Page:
Yet such data on patients isn’t being streamlined and shared with the public quickly. There are shortcomings in our ability to access the electronic systems designed to help glean facts from clinical data. CDC hasn’t been filling its traditional role of promptly publishing medical findings that may help doctors care for patients. Instead, a lot of this information is being passed around social media, by email or even through word of mouth. It’s trial and error on a global scale.
To take one example, the latest evidence is that blood clots are a frequent complication of Covid. The disease seems to activate platelets in ways that doctors are only beginning to untangle. It’s likely that some patients who seemed to need ventilators to breathe instead developed big clots in their lungs. This finding is supported by autopsy data that emerged this month. Studies from the Netherlands and France suggest that clots arise in 20% to 30% of critically ill Covid patients. For weeks, American doctors have been experimenting with blood thinners to stave off these complications.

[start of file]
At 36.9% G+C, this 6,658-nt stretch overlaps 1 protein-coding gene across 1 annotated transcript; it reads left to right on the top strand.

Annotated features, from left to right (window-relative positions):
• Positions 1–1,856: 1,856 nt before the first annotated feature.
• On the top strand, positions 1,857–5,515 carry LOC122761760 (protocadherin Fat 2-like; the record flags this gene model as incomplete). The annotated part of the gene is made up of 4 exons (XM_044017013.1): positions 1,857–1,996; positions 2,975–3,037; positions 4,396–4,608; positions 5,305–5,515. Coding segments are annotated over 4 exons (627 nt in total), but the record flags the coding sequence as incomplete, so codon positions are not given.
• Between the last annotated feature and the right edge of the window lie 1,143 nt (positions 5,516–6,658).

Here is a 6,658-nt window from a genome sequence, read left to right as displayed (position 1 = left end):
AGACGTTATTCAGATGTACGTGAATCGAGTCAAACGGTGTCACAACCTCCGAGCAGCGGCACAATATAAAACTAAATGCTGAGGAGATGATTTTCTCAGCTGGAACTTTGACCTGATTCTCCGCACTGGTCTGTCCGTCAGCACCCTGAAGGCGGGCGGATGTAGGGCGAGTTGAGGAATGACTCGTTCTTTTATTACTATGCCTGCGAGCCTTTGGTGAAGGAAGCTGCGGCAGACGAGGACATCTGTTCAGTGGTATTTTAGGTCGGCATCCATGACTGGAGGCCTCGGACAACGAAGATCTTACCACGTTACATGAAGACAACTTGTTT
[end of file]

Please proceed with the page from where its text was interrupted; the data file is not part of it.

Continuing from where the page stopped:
Another insight: Patients can appear to be starved for oxygen—say, a pulse oximeter reading in the 80s when a reading below 94% might normally suggest trouble—even though their organs are in fact well supplied with air. Doctors have become more conservative in putting patients on breathing machines and are trying novel ways of providing ventilator support, such as prone positioning. The traditional way providers have used respirators can damage lungs that are inflamed from infection.